Monday, October 16, 2017

Sarca River Italy. Brown Trout Hunting

Recently my-self and a group of fishing buddies headed over to Italy to fish the fabulous Sarca River. The Sarca is a river rising in the Adamello-Presanella mountains, in the Italian Alps and flowing into Lake Garda in Northern Italy. We went there for five days to fish this region and take in the Italian river competition called the "Pialla Cup". The river itself has similarities to that of the rivers I grew up on in the Wicklow Mountains, the water flowed over Granite bed rock and as it made its way through the rocks and boulders it created beautiful pocket water ideal for brown trout and pocket nymphing. 
This river will host three sessions of next years Fips Mouche World
Fly Fishing Championships in September and as the Irish Captain I was eager to see as much of it as possible. We practiced for two days on the river before the competition and we weren't disappointed. While the fishing was not easy; it was very rewarding to the angler that took notice of the runs and pockets where the fish might sit, getting the right angles to attack the fish lies. 
The scenery here was exceptional and the hotel we stayed in was right on the banks of the river. Hotel Belsit was a lovely friendly hotel at very affordable prices. It was around a two and a half hours drive from Milan airport were we flew into. Our good friend Alessandro Freschi had all our arrangements made for our trip and competition. He also kindly tied us a stock of his lovely Sarca Nymph. 
The competition was ran on a team approach where two anglers fished the same beat for one and a half hours while being stewarded by another team. Following that session the anglers who fished would watch over the other team on a different beat. This allowed us the opportunity to witness some of the great Italian anglers in competition mode and see how they would approach this style of river. The scorning couldn't have be simpler, once you hook the fish and net it then it is counted on your card, all sizes count. A good measure taken by the organizers in keeping the competition open till the final session was, which ever team topped their group in their first session would get the worst beat in their next sector depending on the results that came in from that sector. The
competition as a whole was very well organised and very sporting. A total of 56 teams entered the competition and they were very friendly and welcoming to us Irish lads. 

With the possibility of some rising fish the dry fly rod was always on hand but for the most of the trip Nymphing was the most successful method to hook up with fish. My-self and my good friend David O'Donovan teamed up again and we were first on the water in session one on beat 1. The mornings were cold enough till the sun managed to find gaps in the mountain tops to peak through and warm up the water so fishing the early sessions was a bit slower. However we crawled our way through the rocks and took a good second place for the morning with 15 fish.
After lunch we moved down river to the second hardest beat in the next sector. We again found nymphing up behind the rocks and in the noticeable pockets of water the most productive places to catch fish. Following day one, two of the four Irish teams were very well positioned with Damien Walsh and John Willis lying in 5th place, me and Dave sitting in 7th place over all on 4.5 place points.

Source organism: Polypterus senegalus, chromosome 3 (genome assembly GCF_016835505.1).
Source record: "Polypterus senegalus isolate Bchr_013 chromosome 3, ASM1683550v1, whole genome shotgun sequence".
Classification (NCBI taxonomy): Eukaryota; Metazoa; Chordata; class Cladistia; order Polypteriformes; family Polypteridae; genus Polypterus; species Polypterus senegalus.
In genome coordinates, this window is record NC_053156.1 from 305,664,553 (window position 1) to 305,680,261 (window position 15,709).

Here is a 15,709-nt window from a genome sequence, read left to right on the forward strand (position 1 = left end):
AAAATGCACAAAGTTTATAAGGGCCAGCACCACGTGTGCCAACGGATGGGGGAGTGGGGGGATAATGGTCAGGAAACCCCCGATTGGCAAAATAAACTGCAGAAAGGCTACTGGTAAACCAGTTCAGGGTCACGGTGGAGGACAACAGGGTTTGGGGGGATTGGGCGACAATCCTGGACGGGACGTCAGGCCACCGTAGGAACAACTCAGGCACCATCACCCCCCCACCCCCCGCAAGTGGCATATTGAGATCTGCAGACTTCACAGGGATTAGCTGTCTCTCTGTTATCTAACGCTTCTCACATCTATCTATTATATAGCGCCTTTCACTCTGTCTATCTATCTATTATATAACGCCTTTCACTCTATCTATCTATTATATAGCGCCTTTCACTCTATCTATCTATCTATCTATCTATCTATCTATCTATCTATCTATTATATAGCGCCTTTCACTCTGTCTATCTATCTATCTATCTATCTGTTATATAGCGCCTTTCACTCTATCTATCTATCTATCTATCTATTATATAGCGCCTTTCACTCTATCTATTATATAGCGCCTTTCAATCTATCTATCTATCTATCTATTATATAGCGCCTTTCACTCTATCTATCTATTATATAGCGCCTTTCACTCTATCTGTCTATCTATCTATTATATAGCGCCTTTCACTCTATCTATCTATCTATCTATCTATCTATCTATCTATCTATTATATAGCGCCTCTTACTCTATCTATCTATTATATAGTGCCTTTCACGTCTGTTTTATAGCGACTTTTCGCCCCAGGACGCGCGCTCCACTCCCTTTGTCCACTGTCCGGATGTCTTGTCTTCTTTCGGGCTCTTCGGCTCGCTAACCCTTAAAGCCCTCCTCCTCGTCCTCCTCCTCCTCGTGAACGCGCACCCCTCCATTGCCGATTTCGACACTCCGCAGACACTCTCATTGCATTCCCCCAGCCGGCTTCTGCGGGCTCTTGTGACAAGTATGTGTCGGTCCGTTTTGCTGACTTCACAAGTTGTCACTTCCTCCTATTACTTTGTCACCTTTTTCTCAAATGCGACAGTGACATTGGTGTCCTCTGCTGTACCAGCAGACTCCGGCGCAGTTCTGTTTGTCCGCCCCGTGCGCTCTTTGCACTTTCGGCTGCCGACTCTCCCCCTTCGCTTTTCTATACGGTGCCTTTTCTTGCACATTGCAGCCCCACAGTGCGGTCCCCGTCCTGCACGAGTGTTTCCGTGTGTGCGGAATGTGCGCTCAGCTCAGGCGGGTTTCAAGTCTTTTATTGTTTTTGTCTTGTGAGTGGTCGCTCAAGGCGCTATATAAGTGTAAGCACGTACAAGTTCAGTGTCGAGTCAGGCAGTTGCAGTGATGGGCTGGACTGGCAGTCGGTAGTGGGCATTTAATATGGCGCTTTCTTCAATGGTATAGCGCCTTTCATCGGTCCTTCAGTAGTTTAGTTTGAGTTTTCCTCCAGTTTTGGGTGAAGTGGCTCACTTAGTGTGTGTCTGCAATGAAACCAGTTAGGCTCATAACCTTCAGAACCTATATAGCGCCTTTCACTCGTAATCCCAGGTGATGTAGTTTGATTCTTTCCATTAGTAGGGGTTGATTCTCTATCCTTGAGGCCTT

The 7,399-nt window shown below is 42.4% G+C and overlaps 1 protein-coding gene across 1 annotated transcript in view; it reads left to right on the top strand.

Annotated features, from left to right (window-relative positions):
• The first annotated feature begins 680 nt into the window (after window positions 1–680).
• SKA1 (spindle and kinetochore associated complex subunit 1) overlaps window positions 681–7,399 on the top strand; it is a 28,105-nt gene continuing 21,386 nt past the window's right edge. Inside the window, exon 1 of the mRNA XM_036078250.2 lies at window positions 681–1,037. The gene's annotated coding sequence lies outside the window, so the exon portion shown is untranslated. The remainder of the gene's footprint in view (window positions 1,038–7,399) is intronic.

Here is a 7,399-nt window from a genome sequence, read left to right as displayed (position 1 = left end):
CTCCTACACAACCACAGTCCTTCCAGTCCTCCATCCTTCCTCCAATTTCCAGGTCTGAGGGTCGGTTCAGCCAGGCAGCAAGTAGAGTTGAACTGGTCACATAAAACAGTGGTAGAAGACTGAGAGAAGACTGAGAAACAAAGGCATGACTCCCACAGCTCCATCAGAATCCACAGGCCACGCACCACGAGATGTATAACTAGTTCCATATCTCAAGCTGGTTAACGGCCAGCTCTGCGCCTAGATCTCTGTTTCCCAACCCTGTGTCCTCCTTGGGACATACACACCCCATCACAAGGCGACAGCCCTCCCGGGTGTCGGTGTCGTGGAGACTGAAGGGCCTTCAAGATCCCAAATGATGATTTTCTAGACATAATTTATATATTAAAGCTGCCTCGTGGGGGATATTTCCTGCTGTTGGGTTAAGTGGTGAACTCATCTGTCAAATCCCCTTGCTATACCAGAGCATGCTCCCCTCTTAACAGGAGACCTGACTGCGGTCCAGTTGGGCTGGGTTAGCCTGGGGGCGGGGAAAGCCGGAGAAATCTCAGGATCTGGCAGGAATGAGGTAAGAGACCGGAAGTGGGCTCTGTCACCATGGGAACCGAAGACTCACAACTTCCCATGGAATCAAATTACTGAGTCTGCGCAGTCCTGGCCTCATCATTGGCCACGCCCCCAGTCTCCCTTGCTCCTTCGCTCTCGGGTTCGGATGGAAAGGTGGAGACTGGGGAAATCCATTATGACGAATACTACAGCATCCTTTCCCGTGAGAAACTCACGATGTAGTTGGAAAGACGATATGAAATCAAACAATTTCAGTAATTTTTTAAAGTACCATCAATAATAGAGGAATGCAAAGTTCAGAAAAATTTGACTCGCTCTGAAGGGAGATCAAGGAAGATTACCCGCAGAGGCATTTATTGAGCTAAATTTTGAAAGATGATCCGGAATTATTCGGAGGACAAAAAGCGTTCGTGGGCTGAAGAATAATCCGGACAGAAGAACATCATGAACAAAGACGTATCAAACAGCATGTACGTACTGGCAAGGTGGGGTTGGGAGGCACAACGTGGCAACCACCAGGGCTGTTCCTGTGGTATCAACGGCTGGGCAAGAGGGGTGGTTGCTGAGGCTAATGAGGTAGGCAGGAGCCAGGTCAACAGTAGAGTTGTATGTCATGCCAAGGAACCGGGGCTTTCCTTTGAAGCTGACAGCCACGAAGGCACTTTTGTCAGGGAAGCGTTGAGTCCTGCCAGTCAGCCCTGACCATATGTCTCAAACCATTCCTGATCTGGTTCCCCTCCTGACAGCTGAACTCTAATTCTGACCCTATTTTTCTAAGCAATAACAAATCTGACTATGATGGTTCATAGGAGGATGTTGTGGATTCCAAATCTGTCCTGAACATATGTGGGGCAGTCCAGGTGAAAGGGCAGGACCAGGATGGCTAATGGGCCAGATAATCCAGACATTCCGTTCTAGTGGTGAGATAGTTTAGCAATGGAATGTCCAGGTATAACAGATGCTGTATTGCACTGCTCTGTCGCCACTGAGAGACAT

All to play for on the second day; a tough draw for the morning saw us slip down to 10th over all with only four fish in our beat. For the final session we managed to get back up to second place in our group again which secured us 7th place over all. With some of the other Irish teams featuring in the top 20 and winning sessions along the way, not a bad result out of 56 teams with some of Europe's top river anglers in the field. 
Looking at the other teams during the competition we were set up very similarly, fishing light rods and fine leaders. The nymph selections ranged from small back nymphs with sliver beads to fine thread bodies and large beads, gold and copper; all adopting a very simple style to their dressing. For me my top nymph was a red butt pheasant tail nymph on a size 16 Dohiku jig with 3mm gold bead, it also had a black CDC hackle on it, this along with the Sarca Nymph did the business. What I did take from being a steward was how the Italians were switching from up stream nymphing to down stream nymphing in the same cast.  Not that this is a new concept but the way they executed the movement of the rod was interesting and was producing fish for them in the final sessions when fishing gets that bit tougher. This is something I look forward to trying out over here next season. 
The well deserved winners with a stunning bag of fish of 138 was Edgardo Donà and his partner Alberto Vignati winning 2 of their 4 sessions.
This was a great trip and certainly a right taster of what is to come for the World Championships next September. This part of Italy is easily accessible for anglers from here and if you would like any information on going to fish this fabulous river please feel free to give me a shout for more details. As always a Pleasure to travel with my fishing pals who make every trip full of adventures and mishaps. 
Thanks for reading and hope you enjoy the blog, my website link is to the right if you are looking for Dohiku Hooks, Tungsten beads ect. Also make sure to give me a shout at the coming Fly Fair in Galway this November to check out the amazing Syndicate rod range and much more.